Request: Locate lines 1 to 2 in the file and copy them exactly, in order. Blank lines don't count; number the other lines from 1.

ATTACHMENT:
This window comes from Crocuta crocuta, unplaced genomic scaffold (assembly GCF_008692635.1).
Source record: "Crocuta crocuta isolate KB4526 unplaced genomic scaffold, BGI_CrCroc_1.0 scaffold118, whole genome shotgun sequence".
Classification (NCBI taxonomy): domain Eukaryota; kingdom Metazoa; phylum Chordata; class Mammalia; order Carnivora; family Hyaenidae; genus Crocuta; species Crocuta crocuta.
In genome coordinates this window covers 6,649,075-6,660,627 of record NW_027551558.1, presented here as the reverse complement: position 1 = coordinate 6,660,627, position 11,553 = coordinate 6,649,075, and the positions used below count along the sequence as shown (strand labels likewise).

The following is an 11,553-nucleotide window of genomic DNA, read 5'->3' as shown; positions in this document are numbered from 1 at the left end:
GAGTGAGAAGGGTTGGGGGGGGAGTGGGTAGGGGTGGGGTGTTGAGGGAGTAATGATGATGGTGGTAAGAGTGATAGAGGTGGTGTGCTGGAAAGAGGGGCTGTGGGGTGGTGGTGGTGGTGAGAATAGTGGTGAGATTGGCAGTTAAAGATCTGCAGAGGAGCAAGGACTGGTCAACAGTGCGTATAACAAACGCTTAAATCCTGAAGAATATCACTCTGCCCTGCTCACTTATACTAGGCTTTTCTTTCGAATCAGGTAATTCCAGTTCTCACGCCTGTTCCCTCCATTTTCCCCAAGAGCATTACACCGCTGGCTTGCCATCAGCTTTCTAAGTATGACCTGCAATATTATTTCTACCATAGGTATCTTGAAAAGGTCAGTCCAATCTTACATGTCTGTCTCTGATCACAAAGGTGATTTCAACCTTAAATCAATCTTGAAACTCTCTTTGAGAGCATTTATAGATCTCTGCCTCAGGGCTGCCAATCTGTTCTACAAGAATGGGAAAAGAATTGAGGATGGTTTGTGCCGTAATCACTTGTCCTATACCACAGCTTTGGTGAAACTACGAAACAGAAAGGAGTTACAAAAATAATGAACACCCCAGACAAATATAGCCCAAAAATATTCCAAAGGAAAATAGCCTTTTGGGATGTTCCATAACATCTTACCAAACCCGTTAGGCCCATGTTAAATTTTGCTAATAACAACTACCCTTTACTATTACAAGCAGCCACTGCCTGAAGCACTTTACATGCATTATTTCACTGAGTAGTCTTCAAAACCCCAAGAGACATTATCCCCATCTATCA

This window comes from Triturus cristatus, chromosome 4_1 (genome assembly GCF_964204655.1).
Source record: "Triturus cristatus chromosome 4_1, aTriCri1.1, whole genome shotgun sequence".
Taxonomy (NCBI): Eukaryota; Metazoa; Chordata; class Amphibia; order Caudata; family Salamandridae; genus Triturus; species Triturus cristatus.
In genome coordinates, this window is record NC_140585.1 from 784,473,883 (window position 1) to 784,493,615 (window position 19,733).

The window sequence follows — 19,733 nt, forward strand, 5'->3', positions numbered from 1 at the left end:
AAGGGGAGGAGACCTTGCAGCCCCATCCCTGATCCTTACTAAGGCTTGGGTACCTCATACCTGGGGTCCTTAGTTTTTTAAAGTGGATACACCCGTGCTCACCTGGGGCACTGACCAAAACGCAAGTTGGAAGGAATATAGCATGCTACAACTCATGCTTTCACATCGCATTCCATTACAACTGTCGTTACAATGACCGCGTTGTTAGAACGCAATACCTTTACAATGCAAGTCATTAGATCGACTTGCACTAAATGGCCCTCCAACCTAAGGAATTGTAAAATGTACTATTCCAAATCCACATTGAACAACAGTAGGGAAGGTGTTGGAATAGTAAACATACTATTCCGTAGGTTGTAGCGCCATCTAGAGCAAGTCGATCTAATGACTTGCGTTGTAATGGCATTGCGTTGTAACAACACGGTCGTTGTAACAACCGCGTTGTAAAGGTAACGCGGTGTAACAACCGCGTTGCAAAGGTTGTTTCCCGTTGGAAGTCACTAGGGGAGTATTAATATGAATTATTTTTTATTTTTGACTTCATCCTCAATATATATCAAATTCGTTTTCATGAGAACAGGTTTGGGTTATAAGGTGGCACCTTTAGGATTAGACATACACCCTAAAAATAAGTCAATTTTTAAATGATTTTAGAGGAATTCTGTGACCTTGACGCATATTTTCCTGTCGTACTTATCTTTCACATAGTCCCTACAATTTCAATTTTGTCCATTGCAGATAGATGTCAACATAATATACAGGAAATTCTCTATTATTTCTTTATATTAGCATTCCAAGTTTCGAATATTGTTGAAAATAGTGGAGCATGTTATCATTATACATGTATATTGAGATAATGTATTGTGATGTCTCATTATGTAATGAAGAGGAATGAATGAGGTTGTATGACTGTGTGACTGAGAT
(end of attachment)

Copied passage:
This window comes from Crocuta crocuta, unplaced genomic scaffold (assembly GCF_008692635.1).
Source record: "Crocuta crocuta isolate KB4526 unplaced genomic scaffold, BGI_CrCroc_1.0 scaffold118, whole genome shotgun sequence".